• Use a cold pack on itchy skin
  • Moisturize daily with fragrance-free lotion
  • Wear loose clothing made of cotton
  • Avoid the heat to reduce sweating

Preventing Stress Rash

Stress rash is not always preventable, but identifying your triggers and managing your stressors can help decrease the frequency and intensity of your symptoms.

When to See a Healthcare Provider

If your rash does not improve with home remedies, see your healthcare provider. It's important to have your rash looked at if it:

· Covers your entire body

· Comes on suddenly and spreads quickly

· Contains open blisters or sores

· Is painful

· Appears infected

Is It Really a Stress Rash? Other Possible Causes

Talk to your healthcare provider to determine the cause of your rash. This symptom can be caused by many different conditions. Examples include:

Stress rash often occurs when you are in a high-pressure situation or feeling anxious. You'll likely have other physical symptoms of stress at the same time. These can include:

  • Increased heart rate
  • Increased blood pressure
  • Sweating
  • Dizziness
  • Shakiness
  • Faster breathing
  • Tightness or tension in your muscles
  • Pale or "flushed" skin
  • Difficulty sleeping


A skin rash can be caused by stress. It typically appears as hives or bumps on the face, chest, neck, and arms. The exact cause of stress rash isn't clear, but your immune system and nervous system both play a role. Treatment for stress rash includes addressing the cause of your stress and managing symptoms with home remedies and medications.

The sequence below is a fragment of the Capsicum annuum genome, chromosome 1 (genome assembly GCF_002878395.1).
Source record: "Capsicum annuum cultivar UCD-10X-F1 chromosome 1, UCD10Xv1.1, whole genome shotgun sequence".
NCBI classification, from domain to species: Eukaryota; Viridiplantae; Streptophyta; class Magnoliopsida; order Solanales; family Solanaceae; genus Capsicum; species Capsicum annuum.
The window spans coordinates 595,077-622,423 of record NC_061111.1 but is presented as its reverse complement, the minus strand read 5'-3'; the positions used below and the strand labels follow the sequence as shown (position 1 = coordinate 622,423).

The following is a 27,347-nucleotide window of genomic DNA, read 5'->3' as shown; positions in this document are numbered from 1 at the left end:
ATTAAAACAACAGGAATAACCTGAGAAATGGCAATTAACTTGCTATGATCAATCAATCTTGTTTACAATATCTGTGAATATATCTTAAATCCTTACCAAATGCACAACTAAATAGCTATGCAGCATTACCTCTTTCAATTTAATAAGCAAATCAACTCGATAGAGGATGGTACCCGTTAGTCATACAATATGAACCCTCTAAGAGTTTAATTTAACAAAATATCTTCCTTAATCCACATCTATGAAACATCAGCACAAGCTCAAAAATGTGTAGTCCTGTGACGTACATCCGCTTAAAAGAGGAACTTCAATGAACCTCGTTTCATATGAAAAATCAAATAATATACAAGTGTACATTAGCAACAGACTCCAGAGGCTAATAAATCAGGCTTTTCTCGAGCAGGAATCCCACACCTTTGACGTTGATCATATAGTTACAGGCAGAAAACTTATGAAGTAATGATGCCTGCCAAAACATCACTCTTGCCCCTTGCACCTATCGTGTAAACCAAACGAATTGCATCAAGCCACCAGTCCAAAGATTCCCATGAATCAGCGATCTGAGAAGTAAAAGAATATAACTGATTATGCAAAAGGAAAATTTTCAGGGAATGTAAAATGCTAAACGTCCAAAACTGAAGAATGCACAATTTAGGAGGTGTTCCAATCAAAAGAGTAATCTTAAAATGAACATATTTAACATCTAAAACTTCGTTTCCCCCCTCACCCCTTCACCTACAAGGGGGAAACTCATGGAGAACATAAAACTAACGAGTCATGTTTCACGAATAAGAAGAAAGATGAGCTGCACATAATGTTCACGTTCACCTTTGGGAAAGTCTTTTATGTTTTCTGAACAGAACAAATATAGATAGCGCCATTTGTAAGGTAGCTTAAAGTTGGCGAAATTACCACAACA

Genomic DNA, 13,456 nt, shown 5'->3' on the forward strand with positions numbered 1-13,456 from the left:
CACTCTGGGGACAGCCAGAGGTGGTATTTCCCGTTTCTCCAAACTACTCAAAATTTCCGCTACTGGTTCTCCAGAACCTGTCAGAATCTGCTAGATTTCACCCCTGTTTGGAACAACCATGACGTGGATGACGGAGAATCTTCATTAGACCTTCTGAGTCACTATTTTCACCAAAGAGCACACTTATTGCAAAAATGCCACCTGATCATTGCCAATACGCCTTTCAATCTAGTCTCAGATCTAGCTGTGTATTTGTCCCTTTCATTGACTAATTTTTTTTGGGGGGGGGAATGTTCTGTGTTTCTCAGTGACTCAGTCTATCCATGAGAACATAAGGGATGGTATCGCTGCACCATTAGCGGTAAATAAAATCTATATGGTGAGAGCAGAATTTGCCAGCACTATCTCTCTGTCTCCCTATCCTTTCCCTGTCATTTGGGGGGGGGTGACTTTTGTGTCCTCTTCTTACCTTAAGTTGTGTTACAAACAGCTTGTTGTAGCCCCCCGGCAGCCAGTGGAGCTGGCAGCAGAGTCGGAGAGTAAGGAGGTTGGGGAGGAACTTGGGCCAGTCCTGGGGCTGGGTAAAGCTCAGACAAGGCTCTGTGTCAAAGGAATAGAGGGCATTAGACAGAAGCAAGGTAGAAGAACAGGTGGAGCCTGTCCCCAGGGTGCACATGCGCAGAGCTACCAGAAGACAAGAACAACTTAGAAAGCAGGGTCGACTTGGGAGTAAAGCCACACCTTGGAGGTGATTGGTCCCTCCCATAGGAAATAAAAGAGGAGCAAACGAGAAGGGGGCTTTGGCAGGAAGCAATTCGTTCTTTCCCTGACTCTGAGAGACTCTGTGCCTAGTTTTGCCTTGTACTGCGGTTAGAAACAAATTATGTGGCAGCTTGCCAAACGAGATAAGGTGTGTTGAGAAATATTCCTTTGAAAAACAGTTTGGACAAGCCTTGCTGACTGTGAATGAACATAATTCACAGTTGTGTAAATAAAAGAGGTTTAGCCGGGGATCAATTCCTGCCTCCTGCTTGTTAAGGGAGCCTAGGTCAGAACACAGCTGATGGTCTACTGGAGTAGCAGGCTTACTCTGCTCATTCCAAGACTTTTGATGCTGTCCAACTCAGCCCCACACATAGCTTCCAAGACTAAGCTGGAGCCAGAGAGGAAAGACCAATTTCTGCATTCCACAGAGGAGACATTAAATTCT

A Word From Verywell

If you suspect you are experiencing stress rash, talk to your healthcare provider to rule out other medical conditions that can also cause this symptom. Be intentional about incorporating stress reduction techniques into your daily life.

In addition to stress rash, chronic stress can play a role in developing more serious conditions such as high blood pressure, heart disease, diabetes, depression, anxiety disorders, and cancer.

Frequently Asked Questions

  • Can anxiety cause a rash?

    Rashes can occur from anxiety. Often called a stress rash, this condition most often appears as hives on the face, neck, chest, and arms.

  • How long do stress hives last?

    Hives caused by stress often disappear within 24 hours, but for some people, they can last for days.

  • What can be mistaken for hives?

    Many skin conditions can cause bumps that can be mistaken for hives. Examples include dermatitis, eczema, lupus, shingles, and psoriasis. See your healthcare provider to determine the cause of your skin condition.

11 Sources
Verywell Health uses only high-quality sources, including peer-reviewed studies, to support the facts within our articles. Read our editorial process to learn more about how we fact-check and keep our content accurate, reliable, and trustworthy.
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By Aubrey Bailey, PT, DPT, CHT
Aubrey Bailey is a physical therapist and professor of anatomy and physiology with over a decade of experience providing in-person and online education for medical personnel and the general public, specializing in the areas of orthopedic injury, neurologic diseases, developmental disorders, and healthy living.